Government and the leadership of political parties in Ghana have been called upon to implement the vigilantism and related offences law to serve as caution to persons or groups affiliated with political parties.
The call was made by The Civil Society Organizations [CSOs] Platform on the Sustainable Development Goals [SDGs], Sub-Platform 16 [SDG16]. The group advocates for peace, justice and strong institutions.
It also urged stakeholders in the political space to allow the State security agencies with responsibilities during elections to undertake their duty without influence.
At a news conference in Accra to commemorate the one year anniversary of the Ayawaso West Wuogon bye-election violence, Ms. Faustina Djabatey, the Communications Officer of Ghana Anti-Corruption Coalition [GACC] who spoke on behalf of the group, appealed to political parties not incite their supporters to be violent but rather support the State institutions to do their work and channel complains and grievances to the appropriate quarters.
She said “We would like to remind our state security institutions that they serve at the pleasure of the people. They should resist partisan influence and show themselves to be neutral, fair and committed to the colours of Ghana, and none other.”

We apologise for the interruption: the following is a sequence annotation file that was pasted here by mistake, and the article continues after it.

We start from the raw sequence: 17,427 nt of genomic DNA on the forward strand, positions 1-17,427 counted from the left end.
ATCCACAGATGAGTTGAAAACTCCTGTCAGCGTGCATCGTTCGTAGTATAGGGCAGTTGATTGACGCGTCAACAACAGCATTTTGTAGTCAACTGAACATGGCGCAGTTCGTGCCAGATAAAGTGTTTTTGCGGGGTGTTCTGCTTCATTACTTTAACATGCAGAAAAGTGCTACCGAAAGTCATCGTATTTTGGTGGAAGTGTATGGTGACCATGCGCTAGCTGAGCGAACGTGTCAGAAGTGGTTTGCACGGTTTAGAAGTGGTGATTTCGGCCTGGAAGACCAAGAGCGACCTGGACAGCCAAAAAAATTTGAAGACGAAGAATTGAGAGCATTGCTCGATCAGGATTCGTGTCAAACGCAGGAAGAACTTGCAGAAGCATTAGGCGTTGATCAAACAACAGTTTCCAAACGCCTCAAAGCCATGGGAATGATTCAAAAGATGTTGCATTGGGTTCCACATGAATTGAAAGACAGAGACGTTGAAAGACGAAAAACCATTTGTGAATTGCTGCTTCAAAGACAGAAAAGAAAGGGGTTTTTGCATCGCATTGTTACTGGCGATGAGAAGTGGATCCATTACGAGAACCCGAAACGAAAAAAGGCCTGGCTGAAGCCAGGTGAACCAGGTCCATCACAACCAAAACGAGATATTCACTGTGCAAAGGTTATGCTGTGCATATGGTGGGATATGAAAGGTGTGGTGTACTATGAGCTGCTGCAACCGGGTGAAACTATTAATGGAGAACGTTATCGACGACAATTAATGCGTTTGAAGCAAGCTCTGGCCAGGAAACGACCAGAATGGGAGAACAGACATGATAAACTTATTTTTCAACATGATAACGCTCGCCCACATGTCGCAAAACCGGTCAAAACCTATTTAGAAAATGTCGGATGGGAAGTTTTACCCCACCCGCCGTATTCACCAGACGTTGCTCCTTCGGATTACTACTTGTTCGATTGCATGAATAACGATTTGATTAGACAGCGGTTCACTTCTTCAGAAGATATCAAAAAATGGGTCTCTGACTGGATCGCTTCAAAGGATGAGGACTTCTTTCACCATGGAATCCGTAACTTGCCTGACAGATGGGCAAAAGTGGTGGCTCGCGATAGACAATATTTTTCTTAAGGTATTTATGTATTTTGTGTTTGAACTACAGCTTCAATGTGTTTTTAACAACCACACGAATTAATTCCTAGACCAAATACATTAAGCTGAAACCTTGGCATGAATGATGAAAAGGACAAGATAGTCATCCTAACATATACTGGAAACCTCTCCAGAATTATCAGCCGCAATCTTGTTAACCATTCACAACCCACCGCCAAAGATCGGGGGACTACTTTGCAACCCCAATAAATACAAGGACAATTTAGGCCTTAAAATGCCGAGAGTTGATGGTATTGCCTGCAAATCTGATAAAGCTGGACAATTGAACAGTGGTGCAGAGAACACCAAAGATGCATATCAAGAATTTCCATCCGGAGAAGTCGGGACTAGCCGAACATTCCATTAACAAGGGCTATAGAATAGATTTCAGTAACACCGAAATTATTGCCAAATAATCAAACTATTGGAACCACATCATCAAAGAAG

It would be recalled that on 31st January, 2019, there was violent attacks on innocent Ghanaians by masked and uniformed personnel of the National Security resulting in several casualties during the Ayawaso West Wuogon bye-elections. The brazen acts of violence perpetrated against law abiding citizens were condemned by well-meaning Ghanaians and the internationally community.
Ms Djabatey says the CSOs SDG Sub- Platform on Goal 16 believes that it was imperative to commemorate the day, take stock of lessons learnt and call on all stakeholders to ensure that there will never be another Ayawaso West Wuogon incident in any of Ghana’s electoral areas.
The issue of violence during elections according to her needed to be looked at holistically, adding that, in recent times the Ghana have had a culture of political parties forming and using vigilante groups to perpetuate mayhem on persons or groups considered as opponents. Ruling parties, the spokesperson stated, over the years had also attempted to use State security agencies as their own private vigilante groups.
The peace and security of Ghana, a country touted as a beacon of democracy in Africa, she said, is continuously being threatened by partisan vigilantism, which rears its ugly head particularly during elections.
Ms Djabatey stated “we use this opportunity to remind the political parties that the peace and stability of this country is bigger than their ideological and personal ambitions.
Whilst we acknowledged the President’s good decision of setting up the Commissions of Enquiry to investigate the violence and the good work by the commission, our worry has to do with implementation of key recommendations.
Not much has been heard on the implementation after the Government issued its white paper on the Commissions of Enquiry’s report. The culture of impunity related to electoral violence persists because culprits are not made to face the full rigours of the law.”
Source: Adovor Nutifafa